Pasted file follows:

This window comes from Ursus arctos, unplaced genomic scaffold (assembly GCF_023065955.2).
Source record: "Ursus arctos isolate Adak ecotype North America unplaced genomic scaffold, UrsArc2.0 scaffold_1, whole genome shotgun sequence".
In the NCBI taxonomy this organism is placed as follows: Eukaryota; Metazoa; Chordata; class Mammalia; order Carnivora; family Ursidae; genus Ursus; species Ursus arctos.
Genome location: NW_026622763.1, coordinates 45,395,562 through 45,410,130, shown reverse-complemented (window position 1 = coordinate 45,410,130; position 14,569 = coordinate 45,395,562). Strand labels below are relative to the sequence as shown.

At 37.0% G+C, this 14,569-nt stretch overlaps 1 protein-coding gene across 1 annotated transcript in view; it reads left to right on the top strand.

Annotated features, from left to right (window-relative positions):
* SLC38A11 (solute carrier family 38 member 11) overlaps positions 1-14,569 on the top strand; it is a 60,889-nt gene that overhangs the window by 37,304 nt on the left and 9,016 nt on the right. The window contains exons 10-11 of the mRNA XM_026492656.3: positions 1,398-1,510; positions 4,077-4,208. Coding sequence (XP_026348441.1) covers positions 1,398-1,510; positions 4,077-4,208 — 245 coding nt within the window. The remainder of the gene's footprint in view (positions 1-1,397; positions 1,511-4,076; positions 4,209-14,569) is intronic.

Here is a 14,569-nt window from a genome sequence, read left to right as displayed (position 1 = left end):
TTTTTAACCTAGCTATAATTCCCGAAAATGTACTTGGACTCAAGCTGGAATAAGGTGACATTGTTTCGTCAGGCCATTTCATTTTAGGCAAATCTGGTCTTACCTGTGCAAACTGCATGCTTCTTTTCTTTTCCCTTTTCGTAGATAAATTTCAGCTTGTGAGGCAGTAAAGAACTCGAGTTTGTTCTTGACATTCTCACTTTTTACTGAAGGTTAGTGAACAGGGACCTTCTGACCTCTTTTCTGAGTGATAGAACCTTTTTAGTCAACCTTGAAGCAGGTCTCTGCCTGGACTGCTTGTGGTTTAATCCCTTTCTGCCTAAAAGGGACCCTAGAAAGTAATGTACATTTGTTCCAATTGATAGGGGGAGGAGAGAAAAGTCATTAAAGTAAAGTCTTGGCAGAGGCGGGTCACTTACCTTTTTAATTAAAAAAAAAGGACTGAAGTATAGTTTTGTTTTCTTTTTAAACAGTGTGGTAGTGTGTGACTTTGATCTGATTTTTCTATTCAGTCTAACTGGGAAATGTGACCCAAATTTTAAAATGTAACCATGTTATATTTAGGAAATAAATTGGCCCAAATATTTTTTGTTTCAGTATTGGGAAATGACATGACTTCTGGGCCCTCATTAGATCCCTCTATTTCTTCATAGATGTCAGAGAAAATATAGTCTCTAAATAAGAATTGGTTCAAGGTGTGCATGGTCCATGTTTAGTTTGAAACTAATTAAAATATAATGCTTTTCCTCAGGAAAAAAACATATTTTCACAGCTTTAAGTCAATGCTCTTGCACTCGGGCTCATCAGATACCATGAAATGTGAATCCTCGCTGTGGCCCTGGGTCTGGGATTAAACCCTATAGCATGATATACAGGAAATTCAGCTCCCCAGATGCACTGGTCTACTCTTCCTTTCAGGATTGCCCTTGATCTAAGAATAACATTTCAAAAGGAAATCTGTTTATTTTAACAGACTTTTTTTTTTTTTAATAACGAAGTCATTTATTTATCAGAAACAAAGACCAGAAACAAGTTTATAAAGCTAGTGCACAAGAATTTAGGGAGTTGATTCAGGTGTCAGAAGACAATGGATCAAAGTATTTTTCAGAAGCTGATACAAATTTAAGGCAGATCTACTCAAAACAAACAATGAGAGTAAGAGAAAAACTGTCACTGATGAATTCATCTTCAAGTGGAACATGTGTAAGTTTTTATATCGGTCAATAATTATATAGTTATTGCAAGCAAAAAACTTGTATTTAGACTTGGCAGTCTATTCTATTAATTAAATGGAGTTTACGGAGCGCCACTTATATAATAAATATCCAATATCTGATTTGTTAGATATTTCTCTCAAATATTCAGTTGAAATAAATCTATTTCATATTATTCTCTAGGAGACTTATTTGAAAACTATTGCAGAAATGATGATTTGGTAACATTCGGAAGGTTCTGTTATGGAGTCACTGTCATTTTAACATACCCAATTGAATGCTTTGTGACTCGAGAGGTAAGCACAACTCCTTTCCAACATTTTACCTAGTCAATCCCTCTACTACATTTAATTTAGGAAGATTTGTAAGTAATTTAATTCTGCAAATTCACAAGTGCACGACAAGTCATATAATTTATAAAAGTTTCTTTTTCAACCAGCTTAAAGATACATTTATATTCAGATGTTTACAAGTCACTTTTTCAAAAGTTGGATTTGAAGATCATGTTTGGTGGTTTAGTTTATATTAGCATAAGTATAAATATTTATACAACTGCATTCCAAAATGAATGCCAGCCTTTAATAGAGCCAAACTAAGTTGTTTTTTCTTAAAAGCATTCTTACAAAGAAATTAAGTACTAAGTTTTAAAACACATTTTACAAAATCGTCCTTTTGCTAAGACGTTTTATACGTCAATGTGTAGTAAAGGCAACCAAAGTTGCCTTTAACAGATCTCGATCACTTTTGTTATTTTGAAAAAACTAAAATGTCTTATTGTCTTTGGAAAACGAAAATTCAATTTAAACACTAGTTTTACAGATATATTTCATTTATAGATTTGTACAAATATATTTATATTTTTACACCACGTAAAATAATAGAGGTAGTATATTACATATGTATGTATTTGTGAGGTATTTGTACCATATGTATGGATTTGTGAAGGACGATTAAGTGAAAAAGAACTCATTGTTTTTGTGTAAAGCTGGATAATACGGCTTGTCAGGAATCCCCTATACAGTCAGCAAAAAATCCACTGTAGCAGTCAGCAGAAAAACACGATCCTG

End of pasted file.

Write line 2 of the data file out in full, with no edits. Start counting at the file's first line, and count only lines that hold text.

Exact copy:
Source record: "Ursus arctos isolate Adak ecotype North America unplaced genomic scaffold, UrsArc2.0 scaffold_1, whole genome shotgun sequence".